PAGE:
Swati Chandra | October 27, 2017
Nikhil Sachan is one of the most promising names among contemporary Hindi writers. His first book, Namak Swadanusar, a collection of short stories published in 2013, was praised widely in literary circles. It also made it to BBC Hindi’s top 10 books of the year. Born in Kanpur, he studied engineering from IIT BHU and completed a management course from IIM Kozhikode. After another anthology of short stories, Zindagi Aais Pais, Sachan has recently released a full-length novel, UP 65, which he says is not a typical college story but is relatable to anyone of any age who has been to or lived in Banaras.
In the preface of ‘UP 65’ you mention that Hindi has less number of authors but many critics. Can you explain?
Hindi doesn’t have a wide readership now. Hindi mein likhne walon ka utna achha reception nahi hota jitna angrezi mein likhne walon ka hota hai (Hindi writers are not well received as compared to their English counterparts). Critics question your content. Questions are raised on the style, language and linguistic experiments.
When did you realise that writing is your call?
I have been writing from the very beginning and was always inclined towards Hindi literature. During college days, I always had it in my mind that I would get published someday.
Your writing has glimpses of local languages of Kanpur, Allahabad, Varanasi, pure Hindi as well as Urdu. How do you experiment?
It is necessary to keep the language simple. It should appear familiar to people. If the language appears tough to readers, they might find it a heavy read. Hindi padhna waise bhi ab logo ko boring lagne laga hai (Reading Hindi appears boring to people). The journey of my language began in the towns of UP. I am an avid reader. So, I assimilated both of these in my language.
How do you take the epiphany to its culmination into a story or novel?
Every writer has a different process for this. When I get an idea, I sketch a draft and draft it further for days. On realising that the sketch is ready, I start writing.
What do you think is the future of Hindi literature?
Hindi’s narrow readership is a concern. Publishers have no faith in Hindi literature. The publishing and distribution industry need to change their outlook for Hindi. About 90 percent of my books are sold online. Only a few copies make it to the bookstores. Enter any bookshop, you will find that the share of Hindi books in the bestsellers category is only 10-20 percent. Books are not reaching bookstores or readers. Unless this outlook changes, nothing will change for Hindi literature.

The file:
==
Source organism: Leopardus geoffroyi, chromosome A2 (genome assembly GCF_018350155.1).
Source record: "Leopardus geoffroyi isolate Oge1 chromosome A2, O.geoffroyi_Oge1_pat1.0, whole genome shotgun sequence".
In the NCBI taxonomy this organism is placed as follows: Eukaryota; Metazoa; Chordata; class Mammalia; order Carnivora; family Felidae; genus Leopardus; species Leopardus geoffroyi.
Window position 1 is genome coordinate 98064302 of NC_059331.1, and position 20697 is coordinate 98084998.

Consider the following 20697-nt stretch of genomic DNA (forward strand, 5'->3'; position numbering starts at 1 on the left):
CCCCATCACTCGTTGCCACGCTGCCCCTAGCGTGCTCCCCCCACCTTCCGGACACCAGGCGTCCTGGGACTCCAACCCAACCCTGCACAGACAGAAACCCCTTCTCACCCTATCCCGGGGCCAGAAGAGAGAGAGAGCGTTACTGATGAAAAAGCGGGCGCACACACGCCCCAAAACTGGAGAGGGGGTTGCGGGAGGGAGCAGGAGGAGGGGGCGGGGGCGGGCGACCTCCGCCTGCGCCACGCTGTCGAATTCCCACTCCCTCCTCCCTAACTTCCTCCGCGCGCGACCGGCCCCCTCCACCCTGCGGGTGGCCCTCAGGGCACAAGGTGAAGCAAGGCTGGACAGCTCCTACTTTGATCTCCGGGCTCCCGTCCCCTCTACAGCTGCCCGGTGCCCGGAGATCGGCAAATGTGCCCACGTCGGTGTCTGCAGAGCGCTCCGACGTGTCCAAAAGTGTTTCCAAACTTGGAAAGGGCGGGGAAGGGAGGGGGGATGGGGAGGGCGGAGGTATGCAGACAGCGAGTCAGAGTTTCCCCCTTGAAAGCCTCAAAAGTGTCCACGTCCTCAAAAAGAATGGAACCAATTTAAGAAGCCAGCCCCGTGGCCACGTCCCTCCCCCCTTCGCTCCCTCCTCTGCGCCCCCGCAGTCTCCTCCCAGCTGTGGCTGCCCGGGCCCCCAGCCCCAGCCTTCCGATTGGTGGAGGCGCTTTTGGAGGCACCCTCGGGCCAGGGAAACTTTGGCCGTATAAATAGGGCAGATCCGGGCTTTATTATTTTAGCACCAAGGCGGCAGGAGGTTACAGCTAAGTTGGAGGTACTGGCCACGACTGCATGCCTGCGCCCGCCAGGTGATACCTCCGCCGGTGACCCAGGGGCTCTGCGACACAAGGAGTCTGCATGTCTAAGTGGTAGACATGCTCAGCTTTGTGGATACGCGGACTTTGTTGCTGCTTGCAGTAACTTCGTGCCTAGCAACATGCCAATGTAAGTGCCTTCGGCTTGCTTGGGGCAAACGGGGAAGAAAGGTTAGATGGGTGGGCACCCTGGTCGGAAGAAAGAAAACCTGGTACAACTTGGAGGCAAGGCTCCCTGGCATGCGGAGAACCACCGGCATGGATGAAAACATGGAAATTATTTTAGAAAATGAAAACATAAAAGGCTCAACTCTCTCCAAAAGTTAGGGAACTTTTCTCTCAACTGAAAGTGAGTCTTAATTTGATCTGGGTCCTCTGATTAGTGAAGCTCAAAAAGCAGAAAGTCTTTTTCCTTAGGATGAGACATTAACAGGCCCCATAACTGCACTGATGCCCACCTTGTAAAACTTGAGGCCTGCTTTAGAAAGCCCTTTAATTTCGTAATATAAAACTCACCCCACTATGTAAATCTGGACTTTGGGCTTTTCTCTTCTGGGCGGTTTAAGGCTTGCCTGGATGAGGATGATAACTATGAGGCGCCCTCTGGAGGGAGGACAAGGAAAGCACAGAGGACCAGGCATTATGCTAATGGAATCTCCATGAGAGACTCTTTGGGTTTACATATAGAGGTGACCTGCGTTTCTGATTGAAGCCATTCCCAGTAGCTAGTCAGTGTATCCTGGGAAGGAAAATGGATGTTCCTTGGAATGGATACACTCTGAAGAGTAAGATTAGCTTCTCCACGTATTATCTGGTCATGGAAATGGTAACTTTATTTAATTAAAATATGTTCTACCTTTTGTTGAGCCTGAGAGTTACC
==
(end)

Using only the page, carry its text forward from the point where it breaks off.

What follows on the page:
What do you think of literature festivals?
I have attended quite a few festivals and I find the concept really encouraging. Earlier, only established and senior writers used to be the part of such festivals, however, these days literature festivals are open to young writers as well.
Are you planning to write for films?
I am not putting in any conscious effort right now. I may write. Things are in the pipeline.
Don’t you want to switch to full-time writing?
Writing in Hindi is not financially fruitful. Until I complete a couple of assignments for films, it won’t be a wise idea.
(The interview appears in the October 31, 2017 issue)
Maharashtra chief minister Uddhav Thackeray has launched three state-of-the-art human DNA units under the Nirbhaya Scheme for efficiency in criminal investigations. A wildlife DNA unit in Nagpur makes Maharashtra the country’s first state to have a forensic testing lab for animals.
The Midway Battle: Modi’s Roller-coaster Second Term By Gautam Chintamani Bloomsbury / 400 pages / Rs 699 Gautam Chintamani, a film historian and author, has penned an in-depth chronicle of prime minister Narendra Modi’s second
Maharashtra chief minister Uddhav Thackeray has instructed the Mumbai civic authorities to take immediate action on unauthorized constructions on war footing. In a virtual meeting held on Wednesday, Thackeray said no illegal construction will be tolerated in Mumbai and called upon the BMC to
After extending timings of shops and restaurants as well as the reopening of cinema halls and theatres under specified SOPs from October 22, in view of the festive cheer, the Maharashtra government has allowed restaurants and eateries to remain open till 12AM and shops and establishments to function till 1
Rubbishing the recently released Global Hunger Index 2021, wherein India has slipped to 101 position to be placed below Pakistan, Nepal and Bangladesh, Arvind Panagariya, professor of economics at Columbia University and former vice chairman, NITI Aayog, has said that data collection and methodologies used
A long life span free from diseases and disability, the so-called healthy aging, has been a matter of prime interest to humanity. It is widely held that the life expectancy is a function of interplay between various genetic and environmental factors. There is scientific evidence to support the fact that on